Monday, November 24, 2014

How Greater Rochester International Airport (KROC) prevents collisions

Dozens of jets soar in and out of Greater Rochester International Airport daily without colliding with one another or the many vehicles and people that traverse the airfield, from fuel trucks to maintenance crews.

It's easy to take that for granted, but it's the result of careful planning behind the scenes, according to Michael Giardino, Monroe County's aviation director.

"There's continual training, ongoing training," he said. "Our ears and our eyes are open all the time."

Close calls among planes, vehicles or people at U.S. airports rose 80 percent between 2003 and last year, according to a USA TODAY review of data from the Federal Aviation Administration, or FAA. For commercial passenger flights alone, the increase was 64 percent.

But at the Rochester airport, there has been no significant change in the number of these incidents. During the same period, there was only one episode considered to have caused "significant potential" for a collision, when the pilot of a private plane landed on the wrong runway in 2007.

Altogether, the FAA recorded 28 so-called "runway incursions" at the Rochester airport during this 10-year period. Almost all were considered to have posed little or no risk for a collision or weren't rated at all.

That's a good record, and it's thanks to the airport's proactive approach to heading off problems, Giardino said.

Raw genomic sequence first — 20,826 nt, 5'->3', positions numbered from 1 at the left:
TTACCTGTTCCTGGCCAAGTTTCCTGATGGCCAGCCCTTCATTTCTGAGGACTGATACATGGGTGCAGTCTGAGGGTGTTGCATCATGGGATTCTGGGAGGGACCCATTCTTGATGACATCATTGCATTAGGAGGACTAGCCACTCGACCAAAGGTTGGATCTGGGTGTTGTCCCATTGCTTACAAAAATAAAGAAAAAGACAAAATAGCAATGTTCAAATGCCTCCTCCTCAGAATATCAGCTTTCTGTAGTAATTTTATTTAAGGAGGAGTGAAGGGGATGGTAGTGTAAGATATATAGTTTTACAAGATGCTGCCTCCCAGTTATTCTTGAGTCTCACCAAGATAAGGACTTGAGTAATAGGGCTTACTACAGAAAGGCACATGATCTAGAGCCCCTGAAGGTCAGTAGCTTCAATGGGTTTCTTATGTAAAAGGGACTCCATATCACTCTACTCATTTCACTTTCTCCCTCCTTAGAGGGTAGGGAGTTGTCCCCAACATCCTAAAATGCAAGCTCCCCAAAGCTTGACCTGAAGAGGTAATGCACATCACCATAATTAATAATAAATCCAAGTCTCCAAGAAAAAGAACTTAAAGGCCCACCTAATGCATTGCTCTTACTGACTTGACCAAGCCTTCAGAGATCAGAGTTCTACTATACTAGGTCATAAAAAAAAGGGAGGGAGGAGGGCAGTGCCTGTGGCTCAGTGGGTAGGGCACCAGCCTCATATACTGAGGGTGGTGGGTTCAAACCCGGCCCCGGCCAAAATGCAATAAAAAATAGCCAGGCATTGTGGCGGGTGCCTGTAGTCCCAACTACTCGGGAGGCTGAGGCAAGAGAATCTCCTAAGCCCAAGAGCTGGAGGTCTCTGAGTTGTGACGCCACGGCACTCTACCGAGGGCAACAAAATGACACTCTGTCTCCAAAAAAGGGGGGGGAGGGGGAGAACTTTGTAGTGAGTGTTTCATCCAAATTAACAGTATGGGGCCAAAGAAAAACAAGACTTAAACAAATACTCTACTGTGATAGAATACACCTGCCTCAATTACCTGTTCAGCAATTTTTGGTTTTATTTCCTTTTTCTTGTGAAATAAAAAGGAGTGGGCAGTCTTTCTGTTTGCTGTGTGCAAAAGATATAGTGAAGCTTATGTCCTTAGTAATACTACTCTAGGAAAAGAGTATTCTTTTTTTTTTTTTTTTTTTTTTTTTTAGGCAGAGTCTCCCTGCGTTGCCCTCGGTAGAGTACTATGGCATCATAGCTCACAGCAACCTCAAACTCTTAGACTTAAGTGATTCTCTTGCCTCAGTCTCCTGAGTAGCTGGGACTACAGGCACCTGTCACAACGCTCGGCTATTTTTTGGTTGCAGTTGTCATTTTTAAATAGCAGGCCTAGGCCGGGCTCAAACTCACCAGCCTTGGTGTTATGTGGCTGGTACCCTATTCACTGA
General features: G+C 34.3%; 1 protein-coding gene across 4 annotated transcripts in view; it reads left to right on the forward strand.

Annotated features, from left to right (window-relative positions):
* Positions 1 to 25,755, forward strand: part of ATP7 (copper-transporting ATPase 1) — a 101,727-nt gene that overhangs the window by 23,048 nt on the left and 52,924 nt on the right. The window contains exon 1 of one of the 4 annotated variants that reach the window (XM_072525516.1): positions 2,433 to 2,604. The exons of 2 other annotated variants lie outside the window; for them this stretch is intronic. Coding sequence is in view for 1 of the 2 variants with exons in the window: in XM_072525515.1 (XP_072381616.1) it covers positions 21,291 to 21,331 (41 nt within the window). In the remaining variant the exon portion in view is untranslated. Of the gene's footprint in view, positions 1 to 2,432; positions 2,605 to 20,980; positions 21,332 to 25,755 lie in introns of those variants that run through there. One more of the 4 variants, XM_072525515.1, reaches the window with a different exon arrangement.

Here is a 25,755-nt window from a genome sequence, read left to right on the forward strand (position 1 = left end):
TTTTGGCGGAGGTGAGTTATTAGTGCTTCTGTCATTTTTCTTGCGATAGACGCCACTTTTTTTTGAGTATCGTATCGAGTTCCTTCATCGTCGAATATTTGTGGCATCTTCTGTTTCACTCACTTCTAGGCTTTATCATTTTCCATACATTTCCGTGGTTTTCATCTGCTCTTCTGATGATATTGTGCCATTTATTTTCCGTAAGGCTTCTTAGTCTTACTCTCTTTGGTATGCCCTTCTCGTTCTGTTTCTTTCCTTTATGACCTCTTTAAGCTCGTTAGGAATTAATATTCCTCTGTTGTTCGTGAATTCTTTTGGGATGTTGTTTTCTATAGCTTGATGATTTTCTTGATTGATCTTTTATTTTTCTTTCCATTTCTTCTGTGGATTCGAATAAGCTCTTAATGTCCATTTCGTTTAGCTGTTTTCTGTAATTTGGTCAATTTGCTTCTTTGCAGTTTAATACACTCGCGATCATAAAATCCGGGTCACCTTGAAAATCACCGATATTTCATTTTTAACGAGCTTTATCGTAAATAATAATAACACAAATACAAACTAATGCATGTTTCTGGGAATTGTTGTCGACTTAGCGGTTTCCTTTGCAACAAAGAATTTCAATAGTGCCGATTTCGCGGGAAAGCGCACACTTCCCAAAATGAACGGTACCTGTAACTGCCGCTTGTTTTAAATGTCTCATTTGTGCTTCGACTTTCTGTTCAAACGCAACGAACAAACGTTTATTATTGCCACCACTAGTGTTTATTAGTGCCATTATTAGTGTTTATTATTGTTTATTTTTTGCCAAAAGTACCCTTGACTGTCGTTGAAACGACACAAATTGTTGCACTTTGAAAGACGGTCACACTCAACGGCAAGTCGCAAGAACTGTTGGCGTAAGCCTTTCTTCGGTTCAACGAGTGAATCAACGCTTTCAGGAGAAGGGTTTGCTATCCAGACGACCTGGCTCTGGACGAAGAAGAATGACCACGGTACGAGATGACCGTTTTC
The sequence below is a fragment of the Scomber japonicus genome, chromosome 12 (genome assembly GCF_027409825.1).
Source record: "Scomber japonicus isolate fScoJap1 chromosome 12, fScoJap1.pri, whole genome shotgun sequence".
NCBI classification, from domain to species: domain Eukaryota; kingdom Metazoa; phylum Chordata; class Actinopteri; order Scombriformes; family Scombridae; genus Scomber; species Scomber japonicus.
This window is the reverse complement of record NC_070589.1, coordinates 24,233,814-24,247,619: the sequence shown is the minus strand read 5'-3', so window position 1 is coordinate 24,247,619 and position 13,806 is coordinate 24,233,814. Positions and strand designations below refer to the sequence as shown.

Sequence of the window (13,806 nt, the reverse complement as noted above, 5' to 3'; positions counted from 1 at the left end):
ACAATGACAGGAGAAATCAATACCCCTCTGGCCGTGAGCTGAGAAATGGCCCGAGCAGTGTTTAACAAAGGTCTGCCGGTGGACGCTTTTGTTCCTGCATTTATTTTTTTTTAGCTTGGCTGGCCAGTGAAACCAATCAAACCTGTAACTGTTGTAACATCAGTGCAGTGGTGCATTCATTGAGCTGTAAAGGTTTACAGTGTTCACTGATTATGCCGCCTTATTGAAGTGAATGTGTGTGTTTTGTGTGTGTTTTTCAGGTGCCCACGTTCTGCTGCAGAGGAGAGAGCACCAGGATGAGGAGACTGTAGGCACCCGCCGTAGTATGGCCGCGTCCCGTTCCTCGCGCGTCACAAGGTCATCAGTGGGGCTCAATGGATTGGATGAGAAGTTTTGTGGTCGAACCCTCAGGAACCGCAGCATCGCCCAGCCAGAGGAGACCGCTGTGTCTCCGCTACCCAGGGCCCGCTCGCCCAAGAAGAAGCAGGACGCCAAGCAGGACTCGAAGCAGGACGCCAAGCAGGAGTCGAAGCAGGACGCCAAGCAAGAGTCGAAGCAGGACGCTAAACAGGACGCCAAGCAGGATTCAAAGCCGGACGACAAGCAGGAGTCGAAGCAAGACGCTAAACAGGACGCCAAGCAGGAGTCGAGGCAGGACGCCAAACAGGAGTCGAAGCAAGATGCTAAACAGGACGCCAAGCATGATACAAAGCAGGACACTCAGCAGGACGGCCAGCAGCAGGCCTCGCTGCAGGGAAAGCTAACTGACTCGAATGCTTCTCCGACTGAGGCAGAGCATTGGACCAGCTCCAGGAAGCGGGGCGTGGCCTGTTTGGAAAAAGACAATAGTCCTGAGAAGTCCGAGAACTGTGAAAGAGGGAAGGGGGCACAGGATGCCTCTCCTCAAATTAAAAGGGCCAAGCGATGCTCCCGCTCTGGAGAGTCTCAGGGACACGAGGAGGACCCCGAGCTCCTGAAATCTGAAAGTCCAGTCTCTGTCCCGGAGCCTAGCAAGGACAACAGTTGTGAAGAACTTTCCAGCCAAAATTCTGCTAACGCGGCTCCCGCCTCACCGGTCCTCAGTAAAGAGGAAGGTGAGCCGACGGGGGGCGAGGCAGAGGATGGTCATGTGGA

Anyone who drives a vehicle on the airfield, whether it's a snowplow or a truck for a deicing crew, has to undergo annual training and be licensed by Giardino. If someone breaks the rules, they may be required to undergo more training or have their license suspended or revoked — steps that the airport director said he has had to take quite rarely.

"Everyone is supposed to comply with the rules of the airport, and ignorance is not an excuse," he said.

A team of FAA staff, airport employees and companies that service and maintain aircraft meets at least monthly to review any incidents and steps needed to prevent them in the future. Among other things, that team also reviews so-called "hotspots" — areas of the airport where extra attention is needed to prevent accidents.

For example, one taxiway leads directly from an airport ramp to a runway, Giardino said. That's an older feature of the airport — the FAA usually requires taxiways built today to include turns before entering a runway to help ensure that aircraft do not enter the takeoff and landing area inadvertently.

Air traffic controllers are particularly careful about requiring pilots to read back instructions on how to use that taxiway, Giardino said.

"Since we brought it to the attention of the air traffic controllers, they're very cautious," he said.

Airport staff also meets routinely with commercial airline representatives to discuss safety issues. Pilots for non-commercial flights also are invited annually to the airport to tour it and get more familiar with the airfield.

The key is not delaying conversations about potential problems, Giardino said.

"It's more of a see something, say something approach to doing it, where we don't put off an issue and say we'll address it at next year's meeting," he said.

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